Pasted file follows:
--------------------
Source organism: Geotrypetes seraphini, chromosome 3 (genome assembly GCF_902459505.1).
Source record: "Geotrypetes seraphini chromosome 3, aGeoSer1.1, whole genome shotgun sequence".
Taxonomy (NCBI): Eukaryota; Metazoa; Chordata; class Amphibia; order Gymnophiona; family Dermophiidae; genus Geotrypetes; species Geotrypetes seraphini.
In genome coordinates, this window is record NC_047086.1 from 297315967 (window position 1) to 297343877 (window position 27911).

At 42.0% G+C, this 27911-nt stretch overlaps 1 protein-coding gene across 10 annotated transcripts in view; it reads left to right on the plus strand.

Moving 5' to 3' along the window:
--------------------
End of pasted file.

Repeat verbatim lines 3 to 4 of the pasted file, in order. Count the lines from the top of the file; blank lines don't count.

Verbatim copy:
Taxonomy (NCBI): Eukaryota; Metazoa; Chordata; class Amphibia; order Gymnophiona; family Dermophiidae; genus Geotrypetes; species Geotrypetes seraphini.
In genome coordinates, this window is record NC_047086.1 from 297315967 (window position 1) to 297343877 (window position 27911).